Most salespeople strongly prefer warm leads to cold ones, and they have a point. Warm leads always have some sort of built-in advantage; that's what makes them warm leads. Unfortunately, it's a very rare salesperson who has enough warm leads to entirely drive his prospecting. While cold leads may take a bit more work on your part, it's quite possible to convert a respectable percentage of them to customers.
First, it's important to confirm that the cold leads you're working with are the right leads. Ideally, your leads should contain a high percentage of actual prospects. After all, the lead who isn't a prospect is a waste of everyone's time. A little pre-call research can often help you eliminate the most obvious nonprospects. For example, if your product is intended for parents of young children, you can probably identify leads who aren't parents just by spending a few minutes doing some Googling. This level of research won't eliminate every non-prospect, but it should help you remove the worst ones.
Next, once you've actually connected with a lead but before you meet with him in person, do a bit more qualifying. That will cut out even more nonprospects before you've spent a lot of time with them, and it doesn't need to be a big deal – asking maybe three or four quick questions can eliminate 90% of nonprospects, if they're the right questions.
At this point, having eliminated nearly all the nonprospects from your lead list, your task is essentially to convert those cold leads not to customers but to warm leads.
It's extremely rare for a cold lead to be willing to buy immediately. Most prospects will want to build a certain level of trust and rapport with you before they're willing to buy. The more expensive the product or service you sell, the higher the level of trust you'll need to create before a prospect is willing to hand over that kind of money. So at this point in the sales process, the name of the game is proving yourself to the prospect. One way to think of it is that rather than selling a product at this point you are selling yourself.
One great way to start proving yourself is to give the prospect something of value without asking for anything in return. Value does not necessarily mean cash value – in fact it's much better to give a prospect something that has little or no monetary value but is valuable to the prospect in other ways. For example, if your Google research turned up the fact that a particular prospect is trying to get into compliance with a new government regulation, and you happen to have a customer who has just gone through the same process successfully, you might arrange an introduction so that your customer can advise the prospect. This could be extremely valuable to your prospect, and will definitely make him feel like you are trying to help him rather than trying to help yourself.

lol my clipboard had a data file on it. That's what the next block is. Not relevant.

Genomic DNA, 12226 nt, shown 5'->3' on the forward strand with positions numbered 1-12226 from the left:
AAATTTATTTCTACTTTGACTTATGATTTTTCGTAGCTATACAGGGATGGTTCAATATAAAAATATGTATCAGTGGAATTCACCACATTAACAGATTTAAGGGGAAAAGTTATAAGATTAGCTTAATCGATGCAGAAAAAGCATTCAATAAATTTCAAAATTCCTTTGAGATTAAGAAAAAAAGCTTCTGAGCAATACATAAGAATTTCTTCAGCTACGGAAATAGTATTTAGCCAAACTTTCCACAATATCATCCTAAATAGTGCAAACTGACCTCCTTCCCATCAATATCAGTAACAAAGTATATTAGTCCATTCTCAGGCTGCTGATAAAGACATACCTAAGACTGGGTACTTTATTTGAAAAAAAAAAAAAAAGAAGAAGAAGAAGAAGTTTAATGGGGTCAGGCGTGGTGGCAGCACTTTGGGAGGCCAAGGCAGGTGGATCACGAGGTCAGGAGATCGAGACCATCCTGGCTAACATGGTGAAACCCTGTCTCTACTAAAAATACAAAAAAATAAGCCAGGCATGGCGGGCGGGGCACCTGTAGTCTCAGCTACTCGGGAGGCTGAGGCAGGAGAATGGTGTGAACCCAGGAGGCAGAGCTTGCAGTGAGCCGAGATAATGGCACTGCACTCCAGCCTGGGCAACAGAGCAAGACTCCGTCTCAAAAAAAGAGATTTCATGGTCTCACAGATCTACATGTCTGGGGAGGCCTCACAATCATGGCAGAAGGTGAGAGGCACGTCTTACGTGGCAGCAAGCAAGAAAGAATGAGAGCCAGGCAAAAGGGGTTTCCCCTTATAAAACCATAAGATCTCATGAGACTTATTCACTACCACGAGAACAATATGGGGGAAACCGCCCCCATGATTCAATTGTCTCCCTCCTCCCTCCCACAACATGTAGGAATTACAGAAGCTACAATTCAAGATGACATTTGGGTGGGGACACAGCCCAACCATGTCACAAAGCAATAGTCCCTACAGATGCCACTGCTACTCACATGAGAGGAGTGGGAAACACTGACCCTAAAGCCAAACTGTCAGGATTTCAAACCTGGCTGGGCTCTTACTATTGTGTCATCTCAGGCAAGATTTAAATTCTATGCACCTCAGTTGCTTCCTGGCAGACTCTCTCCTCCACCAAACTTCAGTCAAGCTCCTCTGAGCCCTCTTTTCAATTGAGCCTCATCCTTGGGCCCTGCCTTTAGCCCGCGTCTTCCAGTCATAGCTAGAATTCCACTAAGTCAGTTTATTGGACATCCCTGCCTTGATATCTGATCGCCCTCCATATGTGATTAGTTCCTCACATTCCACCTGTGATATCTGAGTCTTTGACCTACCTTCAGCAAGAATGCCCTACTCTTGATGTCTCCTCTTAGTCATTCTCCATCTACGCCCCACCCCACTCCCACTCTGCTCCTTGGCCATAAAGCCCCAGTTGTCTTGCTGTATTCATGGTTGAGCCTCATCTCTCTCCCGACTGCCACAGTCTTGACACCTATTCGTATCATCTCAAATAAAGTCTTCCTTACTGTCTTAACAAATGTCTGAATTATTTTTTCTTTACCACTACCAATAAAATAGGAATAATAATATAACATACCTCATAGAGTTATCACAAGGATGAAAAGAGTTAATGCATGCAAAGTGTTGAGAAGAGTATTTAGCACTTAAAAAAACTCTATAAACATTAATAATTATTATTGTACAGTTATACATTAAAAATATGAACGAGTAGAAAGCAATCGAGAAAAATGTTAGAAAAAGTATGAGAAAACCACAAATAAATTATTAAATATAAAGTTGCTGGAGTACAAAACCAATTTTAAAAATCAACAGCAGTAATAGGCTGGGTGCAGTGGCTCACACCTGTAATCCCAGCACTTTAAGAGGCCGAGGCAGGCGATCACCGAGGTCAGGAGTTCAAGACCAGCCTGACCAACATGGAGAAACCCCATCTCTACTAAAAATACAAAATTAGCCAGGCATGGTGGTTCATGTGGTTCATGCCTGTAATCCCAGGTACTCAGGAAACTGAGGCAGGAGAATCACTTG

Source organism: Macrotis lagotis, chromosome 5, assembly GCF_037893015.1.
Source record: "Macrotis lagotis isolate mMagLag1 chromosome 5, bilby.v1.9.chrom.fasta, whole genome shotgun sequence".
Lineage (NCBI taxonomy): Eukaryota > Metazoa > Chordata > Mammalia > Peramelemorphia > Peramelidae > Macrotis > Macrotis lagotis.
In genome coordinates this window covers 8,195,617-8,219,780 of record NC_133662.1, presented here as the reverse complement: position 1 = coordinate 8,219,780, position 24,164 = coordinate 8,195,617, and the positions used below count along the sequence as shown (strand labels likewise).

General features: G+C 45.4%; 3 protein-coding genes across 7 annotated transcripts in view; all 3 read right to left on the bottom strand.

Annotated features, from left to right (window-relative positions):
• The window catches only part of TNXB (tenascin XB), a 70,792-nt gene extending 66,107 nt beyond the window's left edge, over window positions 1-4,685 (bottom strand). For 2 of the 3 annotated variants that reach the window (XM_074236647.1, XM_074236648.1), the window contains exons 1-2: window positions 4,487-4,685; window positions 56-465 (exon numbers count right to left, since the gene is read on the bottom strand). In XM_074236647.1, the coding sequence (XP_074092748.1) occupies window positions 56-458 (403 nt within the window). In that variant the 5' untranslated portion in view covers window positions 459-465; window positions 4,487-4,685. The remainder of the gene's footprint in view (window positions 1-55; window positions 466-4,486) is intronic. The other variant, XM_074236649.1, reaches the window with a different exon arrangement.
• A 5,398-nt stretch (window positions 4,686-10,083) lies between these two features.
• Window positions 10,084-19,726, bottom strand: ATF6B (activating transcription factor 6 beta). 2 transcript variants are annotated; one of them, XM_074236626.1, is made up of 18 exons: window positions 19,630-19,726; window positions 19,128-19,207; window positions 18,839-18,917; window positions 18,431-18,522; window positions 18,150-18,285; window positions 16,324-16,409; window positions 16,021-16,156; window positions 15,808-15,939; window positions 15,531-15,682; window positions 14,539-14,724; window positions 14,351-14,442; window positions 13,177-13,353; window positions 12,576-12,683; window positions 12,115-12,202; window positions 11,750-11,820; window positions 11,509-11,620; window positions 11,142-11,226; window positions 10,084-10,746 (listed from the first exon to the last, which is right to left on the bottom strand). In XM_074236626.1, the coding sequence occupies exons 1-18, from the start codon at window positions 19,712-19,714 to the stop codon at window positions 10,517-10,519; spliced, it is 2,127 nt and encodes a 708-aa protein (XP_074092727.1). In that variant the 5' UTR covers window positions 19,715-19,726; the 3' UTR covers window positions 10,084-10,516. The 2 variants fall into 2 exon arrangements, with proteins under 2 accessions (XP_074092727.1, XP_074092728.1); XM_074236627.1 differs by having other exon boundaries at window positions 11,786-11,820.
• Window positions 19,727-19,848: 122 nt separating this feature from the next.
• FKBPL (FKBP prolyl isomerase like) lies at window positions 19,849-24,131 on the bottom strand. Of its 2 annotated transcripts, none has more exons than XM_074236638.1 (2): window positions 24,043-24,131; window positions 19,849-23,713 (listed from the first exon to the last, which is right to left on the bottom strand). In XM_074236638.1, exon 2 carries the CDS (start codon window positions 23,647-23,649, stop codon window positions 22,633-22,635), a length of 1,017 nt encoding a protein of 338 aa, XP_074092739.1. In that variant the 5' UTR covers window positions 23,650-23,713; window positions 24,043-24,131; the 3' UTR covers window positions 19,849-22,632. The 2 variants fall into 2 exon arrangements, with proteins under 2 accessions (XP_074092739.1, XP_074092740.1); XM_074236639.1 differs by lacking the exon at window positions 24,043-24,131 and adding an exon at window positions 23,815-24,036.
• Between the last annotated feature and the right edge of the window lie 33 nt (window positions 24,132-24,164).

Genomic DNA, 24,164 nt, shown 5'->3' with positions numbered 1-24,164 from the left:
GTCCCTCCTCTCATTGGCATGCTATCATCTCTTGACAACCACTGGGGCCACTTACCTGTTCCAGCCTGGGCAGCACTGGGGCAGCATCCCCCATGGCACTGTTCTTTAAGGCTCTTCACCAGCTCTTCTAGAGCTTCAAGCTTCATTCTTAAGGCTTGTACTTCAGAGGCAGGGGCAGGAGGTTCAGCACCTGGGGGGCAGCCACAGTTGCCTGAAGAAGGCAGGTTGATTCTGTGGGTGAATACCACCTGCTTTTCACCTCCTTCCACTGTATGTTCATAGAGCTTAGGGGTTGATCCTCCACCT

At the same time you are starting to establish rapport, you should also be running through the final and most specific level of qualification. A prospect might meet all the obvious qualifications for becoming a customer, yet have no need at the moment for your product. Before you can proceed along the sales process, you need to identify the prospect's need for your product. Note that the prospect himself might not be aware of such a need. After all, he probably knows far less about your product than you do. He may not realize that the product is exactly what he needs to solve a pressing problem. That's where your expertise can really come in handy: once you've uncovered whatever needs are most important to the prospect, you can determine if any of those needs are something that your product can meet.
If you successfully build rapport with a prospect, uncover a need, and show the prospect how your product will meet it, you have an extremely good chance at closing that sale. Building rapport means that your prospect now trusts your expertise; pointing out a need and explaining how the product will fix it shows the prospect that your product is well worth what you're asking for it because of how much it will help them. Why would he say no?